Although the study of the anthropology of Buddhism falls within the anthropology of religion, it has evolved into its own interdisciplinary area, almost an “applied anthropology” for those outside the discipline of anthropology. The study of Buddhism through the lens of anthropology is not a new undertaking, with several fruitful studies from the 1960s onward; however, it has been inconsistent as a viable approach for scholars for many years. From about the mid-1950s until the early 1990s, historical, philosophical, and textual approaches dominated the study of Buddhism, providing the...
Although the study of the anthropology of Buddhism falls within the anthropology of religion, it has evolved into its own interdisciplinary area, almost an “applied anthropology” for those outside the discipline of anthropology. The study of Buddhism through the lens of anthropology is not a new undertaking, with several fruitful studies from the 1960s onward; however, it has been inconsistent as a viable approach for scholars for many years. From about the mid-1950s until the early 1990s, historical, philosophical, and textual approaches dominated the study of Buddhism, providing the preferred lenses by scholars who often combined them with philological tools. These preferences were reminiscent of 18th and 19th century approaches toward Asian religions. The tendency was to elevate literary products over local practices, romanticize Buddhism, and reduce religion found in Asian contexts to Western essentialist notions. In turn, the rhetoric of “great and little traditions” became commonplace in the scholarship about Buddhism. What was described as “local” or popular was perceived and presented as corrupt and an aberration of an imagined “authentic” and static “great” monastic or ascetic and scholarly Buddhism. The view of insisting on an authentic or “original” Buddhism was often connected with perceptions concerning the Theravādin tradition. The lenses of colonial and postcolonial studies are also critical for the development of the anthropology of Buddhism. It is not ironic to find in the 1960s that anthropologists made a conscious effort to study Buddhism of the Theravādin tradition in areas with a colonial history. The anthropology of religion often constructed in these contexts dealt directly with the comparison of religious beliefs and practices in Sri Lanka and Southeast Asia, with notions of power, ethnicity and race, and the dichotomy between “magic” and the intellectual literary traditions. It was also common for scholars with personal ties to specific regions with a colonial past to counteract the textual and historical dominance. The relative paucity of earlier studies of the Mahāyāna traditions in the colonial contexts was likely due to the fact that these traditions were not as frequent in these contexts that they did not fit into European scholars’ notions of “authentic” Buddhism and, in some cases, these traditions were not accessible to academic studies. With postcolonial contexts and political events in Asia as well as the shift away from scholarly “ancestors” like Max Weber, later anthropologists paved the way to the study of Mahāyāna traditions, thus dispelling biases against them as corrupt forms of Buddhism. Early on, data collected for the anthropological study of Buddhism in general was structured under familiar theoretical constructs such as functionalism, structuralism or postmodernism in the fields of cultural (or sociocultural), social, archaeological, linguistic, or physical anthropology, and then expanded to include psychological and political lenses. The privileging of ethnographies in academic study became increasingly popular as one of the best ways to represent social acts. As the anthropology of Buddhism evolved, several particular foci like local religions and ritual, which typically occupies a central place in anthropology, were held to engage notions of popular versus elite or monastic Buddhism. Perhaps the most exciting trend derives from a diversity of scholars who employ an interdisciplinary approach utilizing anthropological, historical, and textual lenses with proficiency in vernacular languages. Psychology and the subarea of emotion studies co-opted Buddhism in order to study regional differences. An innovative area that is also evolving in contemporary studies of the anthropology of Buddhism is medicine and healing. Exciting works on religious revival and cultural identity, power and politics, and social engagement reveal the current innovations of several anthropologists and scholars of religion who cross boundaries. Although gender is an area in need of further development as a complement to the work done by textual scholars, there have been exciting ethnographic studies to date.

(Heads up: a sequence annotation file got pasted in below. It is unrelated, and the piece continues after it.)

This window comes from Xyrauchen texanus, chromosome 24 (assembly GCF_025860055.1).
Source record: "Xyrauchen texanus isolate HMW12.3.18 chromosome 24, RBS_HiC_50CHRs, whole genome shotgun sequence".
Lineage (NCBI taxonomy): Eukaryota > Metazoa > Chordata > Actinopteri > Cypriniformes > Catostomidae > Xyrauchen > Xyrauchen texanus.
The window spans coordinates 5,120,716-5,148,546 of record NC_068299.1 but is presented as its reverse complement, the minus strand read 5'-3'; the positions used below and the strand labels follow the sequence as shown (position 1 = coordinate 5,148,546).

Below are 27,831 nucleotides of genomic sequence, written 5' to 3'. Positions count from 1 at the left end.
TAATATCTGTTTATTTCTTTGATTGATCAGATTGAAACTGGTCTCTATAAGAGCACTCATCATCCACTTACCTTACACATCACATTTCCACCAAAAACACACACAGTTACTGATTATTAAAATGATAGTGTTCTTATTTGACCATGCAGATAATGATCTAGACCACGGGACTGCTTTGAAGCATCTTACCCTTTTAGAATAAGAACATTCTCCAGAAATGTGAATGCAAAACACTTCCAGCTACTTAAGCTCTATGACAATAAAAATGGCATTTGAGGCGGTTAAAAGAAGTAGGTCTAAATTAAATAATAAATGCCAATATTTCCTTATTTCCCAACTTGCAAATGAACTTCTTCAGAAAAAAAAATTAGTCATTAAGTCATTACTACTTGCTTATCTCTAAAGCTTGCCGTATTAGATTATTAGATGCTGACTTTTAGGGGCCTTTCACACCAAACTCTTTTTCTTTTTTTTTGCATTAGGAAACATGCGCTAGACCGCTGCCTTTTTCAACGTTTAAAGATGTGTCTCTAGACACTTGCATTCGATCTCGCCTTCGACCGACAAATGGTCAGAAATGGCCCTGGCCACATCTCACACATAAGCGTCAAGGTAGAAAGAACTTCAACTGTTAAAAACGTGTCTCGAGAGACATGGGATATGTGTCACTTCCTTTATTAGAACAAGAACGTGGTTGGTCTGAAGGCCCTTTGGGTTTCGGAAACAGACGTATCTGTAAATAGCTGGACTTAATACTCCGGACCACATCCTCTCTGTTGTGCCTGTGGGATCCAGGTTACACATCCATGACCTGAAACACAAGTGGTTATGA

Article. 8003 words.
Subjects: Buddhism ; Tibetan Buddhism ; Zen Buddhism
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